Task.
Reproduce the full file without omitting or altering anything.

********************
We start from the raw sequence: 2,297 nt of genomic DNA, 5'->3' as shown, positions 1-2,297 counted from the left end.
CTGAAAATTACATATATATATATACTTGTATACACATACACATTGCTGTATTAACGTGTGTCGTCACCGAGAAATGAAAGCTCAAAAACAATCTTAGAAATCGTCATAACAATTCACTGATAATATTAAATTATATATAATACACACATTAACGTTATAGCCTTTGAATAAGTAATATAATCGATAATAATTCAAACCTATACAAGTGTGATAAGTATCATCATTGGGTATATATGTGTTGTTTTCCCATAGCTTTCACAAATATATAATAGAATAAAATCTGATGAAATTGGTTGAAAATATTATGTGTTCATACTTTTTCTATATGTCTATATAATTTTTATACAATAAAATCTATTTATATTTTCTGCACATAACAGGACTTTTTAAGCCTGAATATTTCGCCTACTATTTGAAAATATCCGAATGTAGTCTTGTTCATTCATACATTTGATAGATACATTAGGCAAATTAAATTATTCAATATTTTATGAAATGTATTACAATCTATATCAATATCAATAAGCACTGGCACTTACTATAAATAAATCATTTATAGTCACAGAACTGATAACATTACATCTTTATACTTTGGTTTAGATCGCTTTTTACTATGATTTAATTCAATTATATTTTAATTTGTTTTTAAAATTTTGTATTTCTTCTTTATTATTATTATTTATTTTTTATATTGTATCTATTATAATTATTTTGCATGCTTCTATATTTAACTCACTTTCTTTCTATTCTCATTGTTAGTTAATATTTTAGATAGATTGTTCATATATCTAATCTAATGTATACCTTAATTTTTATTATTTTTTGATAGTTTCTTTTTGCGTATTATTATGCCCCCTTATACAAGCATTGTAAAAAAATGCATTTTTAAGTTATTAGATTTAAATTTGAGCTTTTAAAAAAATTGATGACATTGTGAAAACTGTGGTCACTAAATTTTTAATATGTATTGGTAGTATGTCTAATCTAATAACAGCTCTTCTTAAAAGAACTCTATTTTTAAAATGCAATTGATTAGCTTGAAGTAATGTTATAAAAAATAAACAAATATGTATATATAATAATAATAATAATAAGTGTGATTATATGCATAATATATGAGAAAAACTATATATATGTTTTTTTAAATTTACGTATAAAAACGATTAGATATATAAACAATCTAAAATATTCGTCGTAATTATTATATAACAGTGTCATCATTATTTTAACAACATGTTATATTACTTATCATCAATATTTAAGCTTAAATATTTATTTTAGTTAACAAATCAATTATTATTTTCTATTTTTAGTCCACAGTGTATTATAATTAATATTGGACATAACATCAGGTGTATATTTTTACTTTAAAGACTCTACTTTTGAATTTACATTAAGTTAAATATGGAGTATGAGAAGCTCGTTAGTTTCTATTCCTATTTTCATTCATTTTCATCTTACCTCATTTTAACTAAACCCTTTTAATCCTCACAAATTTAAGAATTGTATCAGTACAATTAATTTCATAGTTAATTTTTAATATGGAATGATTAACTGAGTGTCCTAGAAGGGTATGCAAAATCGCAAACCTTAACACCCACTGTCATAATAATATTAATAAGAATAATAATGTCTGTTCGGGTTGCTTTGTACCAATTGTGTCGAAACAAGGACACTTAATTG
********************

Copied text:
We start from the raw sequence: 2,297 nt of genomic DNA, 5'->3' as shown, positions 1-2,297 counted from the left end.
CTGAAAATTACATATATATATATACTTGTATACACATACACATTGCTGTATTAACGTGTGTCGTCACCGAGAAATGAAAGCTCAAAAACAATCTTAGAAATCGTCATAACAATTCACTGATAATATTAAATTATATATAATACACACATTAACGTTATAGCCTTTGAATAAGTAATATAATCGATAATAATTCAAACCTATACAAGTGTGATAAGTATCATCATTGGGTATATATGTGTTGTTTTCCCATAGCTTTCACAAATATATAATAGAATAAAATCTGATGAAATTGGTTGAAAATATTATGTGTTCATACTTTTTCTATATGTCTATATAATTTTTATACAATAAAATCTATTTATATTTTCTGCACATAACAGGACTTTTTAAGCCTGAATATTTCGCCTACTATTTGAAAATATCCGAATGTAGTCTTGTTCATTCATACATTTGATAGATACATTAGGCAAATTAAATTATTCAATATTTTATGAAATGTATTACAATCTATATCAATATCAATAAGCACTGGCACTTACTATAAATAAATCATTTATAGTCACAGAACTGATAACATTACATCTTTATACTTTGGTTTAGATCGCTTTTTACTATGATTTAATTCAATTATATTTTAATTTGTTTTTAAAATTTTGTATTTCTTCTTTATTATTATTATTTATTTTTTATATTGTATCTATTATAATTATTTTGCATGCTTCTATATTTAACTCACTTTCTTTCTATTCTCATTGTTAGTTAATATTTTAGATAGATTGTTCATATATCTAATCTAATGTATACCTTAATTTTTATTATTTTTTGATAGTTTCTTTTTGCGTATTATTATGCCCCCTTATACAAGCATTGTAAAAAAATGCATTTTTAAGTTATTAGATTTAAATTTGAGCTTTTAAAAAAATTGATGACATTGTGAAAACTGTGGTCACTAAATTTTTAATATGTATTGGTAGTATGTCTAATCTAATAACAGCTCTTCTTAAAAGAACTCTATTTTTAAAATGCAATTGATTAGCTTGAAGTAATGTTATAAAAAATAAACAAATATGTATATATAATAATAATAATAATAAGTGTGATTATATGCATAATATATGAGAAAAACTATATATATGTTTTTTTAAATTTACGTATAAAAACGATTAGATATATAAACAATCTAAAATATTCGTCGTAATTATTATATAACAGTGTCATCATTATTTTAACAACATGTTATATTACTTATCATCAATATTTAAGCTTAAATATTTATTTTAGTTAACAAATCAATTATTATTTTCTATTTTTAGTCCACAGTGTATTATAATTAATATTGGACATAACATCAGGTGTATATTTTTACTTTAAAGACTCTACTTTTGAATTTACATTAAGTTAAATATGGAGTATGAGAAGCTCGTTAGTTTCTATTCCTATTTTCATTCATTTTCATCTTACCTCATTTTAACTAAACCCTTTTAATCCTCACAAATTTAAGAATTGTATCAGTACAATTAATTTCATAGTTAATTTTTAATATGGAATGATTAACTGAGTGTCCTAGAAGGGTATGCAAAATCGCAAACCTTAACACCCACTGTCATAATAATATTAATAAGAATAATAATGTCTGTTCGGGTTGCTTTGTACCAATTGTGTCGAAACAAGGACACTTAATTG